Morton McMichael

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Morton McMichael
Morton McMichael (1807-1879).jpg
Mayor of Philadelphia
In office
1866–1869
Preceded by Alexander Henry
Succeeded by Daniel Fox
Personal details
Born (1807-10-02)October 2, 1807
Burlington, New Jersey
Died January 6, 1879(1879-01-06) (aged 71)
Political party Whig / Native American / Republican
Spouse(s) Mary Estell
Alma mater University of Pennsylvania
Profession Newspaper publisher

Morton McMichael (October 2, 1807 – January 6, 1879) was mayor of Philadelphia from 1866-1869 and a prominent newspaper publisher.[1]

Early life[edit]

Born in Burlington, NJ to John and Hannah McMichael, he moved to Philadelphia while still young. He attended the University of Pennsylvania, and then read law and was admitted to the Philadelphia bar in 1827.

Family Life[edit]

Morton married Mary Estell (1822-1877) and had four children:

Morton McMichael Jr. served a Lt. Colonel under General John Reynolds. He served as a senior staff member in the Army of The Potomac under Reynolds at the Battle of Gettysburg, where Gen. Reynolds was killed in action during siege. McMichael Jr. became a prominent banker after the war, serving as President of the First National Bank, and helped organize The Penn Club in 1875.

William McMichael served in a variety of positions during the war. He was captured at the Battle of Shiloh and endured four months as a prisoner of war before being exchanged. He rose to the rank of Brevet Colonel and serves as adjutant-general under Gen. Henry Halleck. After the war, he embarked on a legal career. He served as Minister to Santo Domingo, Asst. Attorney General, US Attorney for the Eastern District of Pennsylvania, and as a member of the Board of Indian Commissioners. He was also President of the Law Academy of Philadelphia.[2]

Clayton McMichael also served in the Union Army, fought at Gettysburg, and rose to the rank of brevet Major and serving as aide-de-camp to Gen. David Birney and Gen. Winfield Scott Hancock. He later replaced his father as Editor of The North American. He also served as a US Marshall for the District of Columbia and as Philadelphia City Treasurer.[2]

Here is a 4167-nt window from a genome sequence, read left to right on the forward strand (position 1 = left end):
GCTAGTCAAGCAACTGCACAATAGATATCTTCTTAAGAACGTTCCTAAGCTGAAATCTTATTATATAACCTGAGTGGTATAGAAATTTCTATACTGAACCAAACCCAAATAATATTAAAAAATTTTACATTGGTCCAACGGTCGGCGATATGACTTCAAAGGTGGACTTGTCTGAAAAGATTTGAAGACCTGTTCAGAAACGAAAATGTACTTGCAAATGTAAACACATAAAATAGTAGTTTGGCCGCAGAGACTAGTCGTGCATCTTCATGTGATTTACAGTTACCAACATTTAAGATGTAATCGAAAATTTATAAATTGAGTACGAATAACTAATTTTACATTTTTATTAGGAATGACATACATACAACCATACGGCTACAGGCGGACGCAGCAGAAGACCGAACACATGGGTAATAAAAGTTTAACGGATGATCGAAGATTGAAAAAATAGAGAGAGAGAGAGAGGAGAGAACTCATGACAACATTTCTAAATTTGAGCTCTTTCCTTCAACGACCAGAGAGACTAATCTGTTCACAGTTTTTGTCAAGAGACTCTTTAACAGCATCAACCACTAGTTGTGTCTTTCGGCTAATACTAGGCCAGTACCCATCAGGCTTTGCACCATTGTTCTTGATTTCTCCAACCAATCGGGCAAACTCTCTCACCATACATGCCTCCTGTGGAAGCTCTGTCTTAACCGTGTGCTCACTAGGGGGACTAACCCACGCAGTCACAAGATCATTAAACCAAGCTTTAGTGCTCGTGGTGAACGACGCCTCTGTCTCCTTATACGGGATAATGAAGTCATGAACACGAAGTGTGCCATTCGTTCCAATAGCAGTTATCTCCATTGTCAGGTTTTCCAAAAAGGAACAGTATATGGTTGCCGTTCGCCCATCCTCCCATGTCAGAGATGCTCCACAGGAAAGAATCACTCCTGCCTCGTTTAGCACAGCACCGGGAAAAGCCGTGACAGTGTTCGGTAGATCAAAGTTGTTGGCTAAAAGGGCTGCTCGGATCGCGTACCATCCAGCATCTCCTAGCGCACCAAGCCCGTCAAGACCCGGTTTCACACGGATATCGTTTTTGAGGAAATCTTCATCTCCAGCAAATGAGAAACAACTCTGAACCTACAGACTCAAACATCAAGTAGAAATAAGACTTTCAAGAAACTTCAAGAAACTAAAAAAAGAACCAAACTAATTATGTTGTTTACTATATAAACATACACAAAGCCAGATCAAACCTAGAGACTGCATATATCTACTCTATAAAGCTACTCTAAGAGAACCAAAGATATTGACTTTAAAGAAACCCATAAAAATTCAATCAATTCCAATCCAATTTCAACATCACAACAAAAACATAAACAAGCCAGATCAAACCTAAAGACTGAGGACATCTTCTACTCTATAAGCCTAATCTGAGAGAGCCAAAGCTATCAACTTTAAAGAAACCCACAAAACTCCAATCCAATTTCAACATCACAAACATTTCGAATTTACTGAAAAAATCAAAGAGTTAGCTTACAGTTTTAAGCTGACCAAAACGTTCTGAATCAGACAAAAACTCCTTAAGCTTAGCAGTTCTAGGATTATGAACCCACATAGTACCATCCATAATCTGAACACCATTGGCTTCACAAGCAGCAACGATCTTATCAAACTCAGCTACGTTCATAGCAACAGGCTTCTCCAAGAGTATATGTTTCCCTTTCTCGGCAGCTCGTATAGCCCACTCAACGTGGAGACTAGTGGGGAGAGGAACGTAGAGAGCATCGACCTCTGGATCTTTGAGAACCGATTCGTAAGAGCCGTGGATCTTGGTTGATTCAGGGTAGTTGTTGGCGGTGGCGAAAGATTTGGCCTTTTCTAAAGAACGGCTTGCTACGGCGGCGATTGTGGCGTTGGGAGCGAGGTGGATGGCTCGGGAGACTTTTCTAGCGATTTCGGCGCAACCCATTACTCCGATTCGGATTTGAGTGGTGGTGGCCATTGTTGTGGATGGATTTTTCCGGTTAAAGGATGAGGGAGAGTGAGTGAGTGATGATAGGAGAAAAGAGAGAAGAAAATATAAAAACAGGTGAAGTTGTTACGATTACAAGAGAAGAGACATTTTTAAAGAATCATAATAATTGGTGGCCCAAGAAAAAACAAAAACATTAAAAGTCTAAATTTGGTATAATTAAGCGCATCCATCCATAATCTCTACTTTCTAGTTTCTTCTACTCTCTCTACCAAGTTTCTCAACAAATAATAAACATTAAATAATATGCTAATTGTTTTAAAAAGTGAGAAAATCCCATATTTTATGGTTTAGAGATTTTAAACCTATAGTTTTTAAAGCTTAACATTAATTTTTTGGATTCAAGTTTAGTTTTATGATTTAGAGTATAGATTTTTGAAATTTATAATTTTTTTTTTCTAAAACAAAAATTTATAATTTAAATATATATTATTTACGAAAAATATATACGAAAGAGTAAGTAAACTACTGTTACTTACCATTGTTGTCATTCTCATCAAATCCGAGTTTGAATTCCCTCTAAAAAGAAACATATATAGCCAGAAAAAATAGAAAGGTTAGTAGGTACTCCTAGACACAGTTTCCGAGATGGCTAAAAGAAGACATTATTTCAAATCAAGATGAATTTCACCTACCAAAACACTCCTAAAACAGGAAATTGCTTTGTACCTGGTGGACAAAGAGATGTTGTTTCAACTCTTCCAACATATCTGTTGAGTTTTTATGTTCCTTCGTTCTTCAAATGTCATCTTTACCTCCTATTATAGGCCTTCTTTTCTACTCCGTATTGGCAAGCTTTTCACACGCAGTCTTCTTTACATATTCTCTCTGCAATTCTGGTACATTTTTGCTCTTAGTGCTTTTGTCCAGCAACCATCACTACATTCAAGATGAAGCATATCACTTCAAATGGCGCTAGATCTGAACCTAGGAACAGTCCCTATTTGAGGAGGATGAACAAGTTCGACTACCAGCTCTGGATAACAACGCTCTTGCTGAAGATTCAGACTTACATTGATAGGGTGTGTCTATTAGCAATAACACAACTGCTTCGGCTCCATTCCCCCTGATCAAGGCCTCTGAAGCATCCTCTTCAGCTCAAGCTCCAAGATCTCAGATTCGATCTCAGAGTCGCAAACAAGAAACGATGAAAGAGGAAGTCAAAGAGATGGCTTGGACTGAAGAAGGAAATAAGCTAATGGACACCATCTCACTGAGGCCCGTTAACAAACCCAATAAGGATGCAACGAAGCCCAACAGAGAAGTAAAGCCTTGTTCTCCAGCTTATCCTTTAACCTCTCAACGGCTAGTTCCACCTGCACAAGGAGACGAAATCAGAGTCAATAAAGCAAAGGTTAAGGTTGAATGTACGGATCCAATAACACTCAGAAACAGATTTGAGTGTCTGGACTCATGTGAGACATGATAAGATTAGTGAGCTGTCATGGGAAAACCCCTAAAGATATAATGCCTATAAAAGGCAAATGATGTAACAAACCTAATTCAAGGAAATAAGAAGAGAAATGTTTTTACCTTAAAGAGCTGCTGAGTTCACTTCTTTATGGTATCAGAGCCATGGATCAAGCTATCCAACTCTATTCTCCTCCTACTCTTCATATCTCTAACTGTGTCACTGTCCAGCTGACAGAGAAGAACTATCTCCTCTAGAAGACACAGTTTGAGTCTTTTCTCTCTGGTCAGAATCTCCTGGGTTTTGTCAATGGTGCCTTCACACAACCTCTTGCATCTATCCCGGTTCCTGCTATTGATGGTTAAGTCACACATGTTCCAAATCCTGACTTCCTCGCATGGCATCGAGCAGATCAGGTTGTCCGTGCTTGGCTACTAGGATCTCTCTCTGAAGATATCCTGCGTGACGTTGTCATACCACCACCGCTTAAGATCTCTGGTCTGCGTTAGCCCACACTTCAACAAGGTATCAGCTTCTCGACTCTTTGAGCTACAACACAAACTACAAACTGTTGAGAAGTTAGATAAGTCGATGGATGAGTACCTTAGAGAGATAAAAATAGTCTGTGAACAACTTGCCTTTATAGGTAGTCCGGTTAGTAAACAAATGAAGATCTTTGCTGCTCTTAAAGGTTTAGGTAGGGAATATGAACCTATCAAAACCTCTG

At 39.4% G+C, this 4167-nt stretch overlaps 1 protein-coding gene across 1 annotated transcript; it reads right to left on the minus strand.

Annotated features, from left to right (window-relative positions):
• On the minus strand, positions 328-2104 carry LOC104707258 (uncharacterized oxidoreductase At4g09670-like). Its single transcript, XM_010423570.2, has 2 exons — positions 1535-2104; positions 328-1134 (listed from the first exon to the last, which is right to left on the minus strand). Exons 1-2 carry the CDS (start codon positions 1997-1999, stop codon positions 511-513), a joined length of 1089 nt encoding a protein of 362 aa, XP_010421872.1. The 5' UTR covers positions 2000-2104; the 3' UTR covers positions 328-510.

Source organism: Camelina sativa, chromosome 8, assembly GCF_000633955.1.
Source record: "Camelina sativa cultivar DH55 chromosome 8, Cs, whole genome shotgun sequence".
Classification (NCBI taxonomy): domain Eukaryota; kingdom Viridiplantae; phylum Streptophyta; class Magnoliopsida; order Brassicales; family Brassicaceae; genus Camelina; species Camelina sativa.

Charles McMichael, too young to serve in the War, entered a career in law and served as a Judge in the Philadelphia Court of Common Pleas.[3]

Newspaper career[edit]

Morton McMichael became an editor of The Saturday Evening Post in 1826. From 1831 to 1836 he was editor-in-chief of the Saturday Courier. In 1836 he founded the Saturday News, and published the Saturday Gazette with Joseph C. Neal from 1844 to 1847. At the outset of 1847, he became a publisher of The North American, which could claim as a successor to the Pennsylvania Packet to be the oldest daily newspaper in the United States. The paper grew to prominence under McMichael, who became sole publisher in 1854 (when co-owner Robert Montgomery Bird died). He remained publisher until his own death in 1879, though his sons took over active operations in his final years.[4][5][6][7]

Public Life[edit]

McMichael served in an number of political positions throughout his life. He began his service as a police magistrate and then an Alderman in Philadelphia. In 1843 he was elected Sheriff of Philadelphia County, serving until 1846. McMichael served as Sheriff during the Philadelphia Bible Riots of 1844.[8]

To win reelection in 1844, McMichael joined the Native American party, an early version the 1850s "Know-Nothing" Party which held strong Anti-Catholic and Anti-Immigrant positions.[8] In 1854, McMichael chaired the Executive Consolidation Committee, which merged the city of Philadelphia with many of the surrounding districts into a single political entity.[9]

After the Civil war, McMichael was elected the first Republican Mayor of Philadelphia, serving from 1866 through 1869. In 1867, while serving as Mayor, McMichael also became President of the newly created Fairmount Park Commission, a position he held until his death in 1879.

In 1873 he was appointed a delegate at large to the fourth Constitutional convention of Pennsylvania. This resulted in the establishment of the Pennsylvania Constitution of 1874.

Legacy[edit]

A statue of McMichael, unveiled in 1882, sits in Philadelphia's Fairmount Park at Sedgely Drive and Lemon Hill Drive.[10]

The East Falls district of Philadelphia named McMichael Park after Morton McMichael.

Morton McMichael Elementary School is also named in honor of him. It is a part of the Philadelphia public school system.

McMichael was a founding member and fourth President of the Union League. The McMichael Room in the Union League building is named in his honor.

References[edit]

Preceded by
Alexander Henry
Mayor of Philadelphia
1866–1869
Succeeded by
Daniel Fox